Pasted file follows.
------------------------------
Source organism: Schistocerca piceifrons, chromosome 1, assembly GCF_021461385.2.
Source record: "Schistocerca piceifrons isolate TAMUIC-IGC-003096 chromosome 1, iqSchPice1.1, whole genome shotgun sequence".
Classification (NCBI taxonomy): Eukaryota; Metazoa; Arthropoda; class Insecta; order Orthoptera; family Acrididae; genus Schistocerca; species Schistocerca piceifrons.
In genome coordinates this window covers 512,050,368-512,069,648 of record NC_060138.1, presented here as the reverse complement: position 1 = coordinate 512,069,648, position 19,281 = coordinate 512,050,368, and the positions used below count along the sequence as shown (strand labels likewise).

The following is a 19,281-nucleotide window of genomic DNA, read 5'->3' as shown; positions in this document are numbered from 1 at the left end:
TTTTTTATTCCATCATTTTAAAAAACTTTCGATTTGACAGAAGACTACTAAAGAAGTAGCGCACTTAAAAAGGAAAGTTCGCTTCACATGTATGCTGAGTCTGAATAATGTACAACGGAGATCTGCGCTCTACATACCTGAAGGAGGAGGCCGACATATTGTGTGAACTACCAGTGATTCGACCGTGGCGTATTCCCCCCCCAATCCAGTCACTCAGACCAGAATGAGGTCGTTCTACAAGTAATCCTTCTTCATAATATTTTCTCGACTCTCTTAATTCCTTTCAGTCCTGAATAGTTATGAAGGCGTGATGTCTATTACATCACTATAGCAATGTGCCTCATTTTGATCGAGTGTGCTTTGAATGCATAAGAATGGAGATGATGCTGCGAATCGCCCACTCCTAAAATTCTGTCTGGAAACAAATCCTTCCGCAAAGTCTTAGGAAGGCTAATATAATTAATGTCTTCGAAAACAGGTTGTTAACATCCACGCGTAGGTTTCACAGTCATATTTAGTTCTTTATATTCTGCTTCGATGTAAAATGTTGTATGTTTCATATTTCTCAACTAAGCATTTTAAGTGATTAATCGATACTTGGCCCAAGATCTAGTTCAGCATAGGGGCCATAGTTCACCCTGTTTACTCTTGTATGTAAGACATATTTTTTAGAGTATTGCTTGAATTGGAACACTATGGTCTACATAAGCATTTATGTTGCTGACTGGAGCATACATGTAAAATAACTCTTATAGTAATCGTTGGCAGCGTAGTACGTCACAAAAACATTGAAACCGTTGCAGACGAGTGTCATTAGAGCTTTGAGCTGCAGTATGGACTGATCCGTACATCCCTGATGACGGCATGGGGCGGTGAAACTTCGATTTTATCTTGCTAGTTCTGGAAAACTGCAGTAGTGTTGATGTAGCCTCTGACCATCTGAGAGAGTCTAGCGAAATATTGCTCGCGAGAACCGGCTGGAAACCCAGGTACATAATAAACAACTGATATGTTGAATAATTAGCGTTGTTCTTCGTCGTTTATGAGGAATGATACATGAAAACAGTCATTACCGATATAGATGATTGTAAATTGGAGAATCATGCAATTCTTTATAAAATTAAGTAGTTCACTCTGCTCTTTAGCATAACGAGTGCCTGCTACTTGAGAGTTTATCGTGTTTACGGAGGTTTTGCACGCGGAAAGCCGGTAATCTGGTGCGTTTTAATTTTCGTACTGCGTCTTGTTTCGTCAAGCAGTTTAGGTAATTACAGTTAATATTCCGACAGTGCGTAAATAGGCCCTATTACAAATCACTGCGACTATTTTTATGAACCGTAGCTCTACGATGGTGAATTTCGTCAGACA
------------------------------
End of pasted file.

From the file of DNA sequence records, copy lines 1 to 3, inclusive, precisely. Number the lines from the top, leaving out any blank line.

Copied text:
Source organism: Schistocerca piceifrons, chromosome 1, assembly GCF_021461385.2.
Source record: "Schistocerca piceifrons isolate TAMUIC-IGC-003096 chromosome 1, iqSchPice1.1, whole genome shotgun sequence".
Classification (NCBI taxonomy): Eukaryota; Metazoa; Arthropoda; class Insecta; order Orthoptera; family Acrididae; genus Schistocerca; species Schistocerca piceifrons.